Argentina Peso: Why is Argentina economy in trouble? What does it mean for global economy?

Argentina Peso: Why is Argentina economy in trouble? What does it mean for global economy?

30/08/18 - 19:03 - Investors are panicking over Argentinean President Mauricio Macri’s handling of the country’s economic crisis. But why is the Argentina economy in trouble and what does it mean for global economy?

The peso lost nearly one-fifth of its value today, despite the central bank increasing its benchmark interest rate to 60 per cent. 

The central bank’s monetary policy committee held an emergency meeting today, where members unanimously voted for the increase from 45 per cent. 

The aim is to attempt to curb inflation at 31 per cent and help stop the peso dropping even further. 

In a statement, the bank mentioned “the foreign exchange rate situation and the risk of greater inflation” as the reasons for the hike.

Argentina is expected to enter a recession in the third quarter after borrowing costs, government spending cuts and a drought that impacted on the agricultural sector have resulted in the peso becoming the world’s worst-performing currency this year. 

Macri was elected to lead Latin America’s third largest economy in 2015, but he was never able get the private investment he wanted for the economy and had to battle cuts to public utility subsidies raised water and gas bills, which resulted in inflation. 

However, the interest rate increase does not seem to have helped stabilise the peso, as it today it finished down 13.12 per cent at a record low of 39.25 pesos per US dollar, despite it hitting 42 pesos earlier in the day. 

Investors started to panic yesterday after Macri said he had made a deal with the International Monetary Fund (IMF) to speed up payments of a $50 billion loan programme, which was agreed in June.

But this did not calm the nerves of investors, particularly as Macri admitted there was a “lack of confidence in the markets” about Arminia ability to pay its $24.9 billion peso- and foreign currency - denominated debt payments next year.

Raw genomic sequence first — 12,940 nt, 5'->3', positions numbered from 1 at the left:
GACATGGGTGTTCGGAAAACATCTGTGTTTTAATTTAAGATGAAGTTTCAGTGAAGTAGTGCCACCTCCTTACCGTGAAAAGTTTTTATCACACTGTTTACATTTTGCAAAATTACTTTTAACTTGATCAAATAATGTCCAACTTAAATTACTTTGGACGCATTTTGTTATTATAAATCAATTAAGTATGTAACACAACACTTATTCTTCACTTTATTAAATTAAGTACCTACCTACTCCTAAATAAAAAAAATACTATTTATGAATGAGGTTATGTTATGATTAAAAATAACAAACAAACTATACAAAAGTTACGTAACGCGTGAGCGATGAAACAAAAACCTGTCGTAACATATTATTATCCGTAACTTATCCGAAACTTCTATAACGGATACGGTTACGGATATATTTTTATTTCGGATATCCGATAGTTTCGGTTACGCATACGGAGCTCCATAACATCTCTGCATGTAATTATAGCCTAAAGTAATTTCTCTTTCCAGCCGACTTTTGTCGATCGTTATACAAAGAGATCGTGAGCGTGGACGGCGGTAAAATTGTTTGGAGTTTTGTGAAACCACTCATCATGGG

Paul Greer, a portfolio manager at the Fidelity Emerging Market Debt Fund, said: “It looks likely that the economy is heading for a hard landing recession over the next 12 months.” 

The IMF responded it was only considering feeding up payments due to the financial melt down, but Argentina needed to start implementing stronger fiscal and monetary policies in the meantime. 

The central bank auctioned $330 million today, which brought this week’s interventions to more than $1 billion. 

The bank has already sold more than $13.5 billion this year in a bid to help the currency and this has left it with $54.3 billion in foreign currency reserves. 

Argentina has already agreed with the IMF to cut its fiscal deficit from 3.7 percent of gross domestic product last year to 2.7 percent in 2018 and 1.3 percent in 2019.

What does it mean for the global economy? 

The Turkish Lira crisis in Turkey has put pressure on other currencies around the world. 

Since the start of the year, the lira has dropped around 40 percent against the greenback. 

Over time, inflation has led to the lira spiralling and investors losing faith in Turkey’s fiscal discipline. 

An Indian Rupee is now 0.011 to the pound. 

The Rupee is suffering due to rising oil prices and strong month-end dollar demand as well. 

This has also affected Argentinean currency, as one Peso currently stands at 0.020 to the pound. es un sitio web oficial del Gobierno Argentino